Having your authentication confirmed by a third party is a quite popular way of making authentication system more secure.
6.2.3 Penalty systems
We have to accept that in the multi-factor system some of the factors are weak (on their own) – like a PIN or a password. This exposes the system to a brute force attack (there are only few thousands of possible four digit PIN numbers and one MUST be right – and I would be really surprised if half of the existing PIN numbers were not between 1931 and 1981 or something like this – just 50 combinations.

In fact the ability of users to change the PIN number is a convenience and not a security measure) One well accepted way of defending against the brute force attack is a penalty system – ‘three strikes and you’re out’ sort of thing. This is a simple and effective security measure. You enter three wrong PINs and you have to talk to your bank in person. The problem is that this only works if you are interacting with a secure and intelligent system – like an ATM. A penalty system cannot be used for a password protected CD – we simply don’t have any control over where it will be read. While on the subject – many systems apply a slightly gentler, but still quite effective ‘penalty’ – they simply take very long to say NO (while they say YES immediately). This means that the correct authentication is fast, but an automatic system that tries all possible combination will take ages to run – as all failures will take forever. Of course – this system is also no good for something like a password protected CD.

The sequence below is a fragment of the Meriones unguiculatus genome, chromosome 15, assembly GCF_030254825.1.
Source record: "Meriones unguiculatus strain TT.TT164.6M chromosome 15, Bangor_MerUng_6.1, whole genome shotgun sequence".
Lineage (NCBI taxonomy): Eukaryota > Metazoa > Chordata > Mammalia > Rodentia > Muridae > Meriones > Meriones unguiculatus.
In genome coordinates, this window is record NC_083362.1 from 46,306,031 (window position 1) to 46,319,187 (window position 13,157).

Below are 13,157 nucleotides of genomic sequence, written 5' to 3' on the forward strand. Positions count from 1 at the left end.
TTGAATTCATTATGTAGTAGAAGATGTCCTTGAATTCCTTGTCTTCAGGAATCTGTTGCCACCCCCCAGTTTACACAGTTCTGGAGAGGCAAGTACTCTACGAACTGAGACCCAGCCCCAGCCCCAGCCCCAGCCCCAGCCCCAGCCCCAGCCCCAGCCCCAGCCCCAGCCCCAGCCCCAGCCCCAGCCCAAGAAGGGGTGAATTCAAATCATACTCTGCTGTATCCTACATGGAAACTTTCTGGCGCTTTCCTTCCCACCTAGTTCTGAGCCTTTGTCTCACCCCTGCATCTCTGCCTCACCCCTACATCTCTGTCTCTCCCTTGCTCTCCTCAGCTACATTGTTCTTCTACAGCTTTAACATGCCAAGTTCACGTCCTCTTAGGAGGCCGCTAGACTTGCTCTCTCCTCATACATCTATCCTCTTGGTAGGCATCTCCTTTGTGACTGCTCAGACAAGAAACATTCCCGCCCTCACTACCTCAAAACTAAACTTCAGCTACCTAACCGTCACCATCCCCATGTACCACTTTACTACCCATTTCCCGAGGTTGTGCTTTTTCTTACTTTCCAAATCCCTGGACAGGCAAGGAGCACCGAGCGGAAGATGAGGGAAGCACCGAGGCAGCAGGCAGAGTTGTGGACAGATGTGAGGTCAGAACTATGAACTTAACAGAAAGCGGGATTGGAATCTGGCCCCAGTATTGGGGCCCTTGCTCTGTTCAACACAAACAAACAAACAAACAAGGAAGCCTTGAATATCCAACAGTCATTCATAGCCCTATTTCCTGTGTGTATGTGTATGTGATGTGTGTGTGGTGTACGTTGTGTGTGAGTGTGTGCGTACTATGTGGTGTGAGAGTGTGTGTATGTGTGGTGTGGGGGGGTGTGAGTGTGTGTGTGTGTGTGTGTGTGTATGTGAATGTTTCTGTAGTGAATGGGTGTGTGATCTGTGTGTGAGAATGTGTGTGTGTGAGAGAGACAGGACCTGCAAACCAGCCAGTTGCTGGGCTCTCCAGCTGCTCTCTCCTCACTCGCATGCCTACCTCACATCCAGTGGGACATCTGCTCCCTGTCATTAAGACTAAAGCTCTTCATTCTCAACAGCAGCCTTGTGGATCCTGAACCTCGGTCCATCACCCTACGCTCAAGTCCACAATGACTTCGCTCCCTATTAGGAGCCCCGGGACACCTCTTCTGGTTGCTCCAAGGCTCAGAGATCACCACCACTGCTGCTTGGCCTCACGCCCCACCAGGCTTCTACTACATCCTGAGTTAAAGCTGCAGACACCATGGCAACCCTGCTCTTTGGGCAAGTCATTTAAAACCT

7 Authenticated – Now what?

7.1 Authorization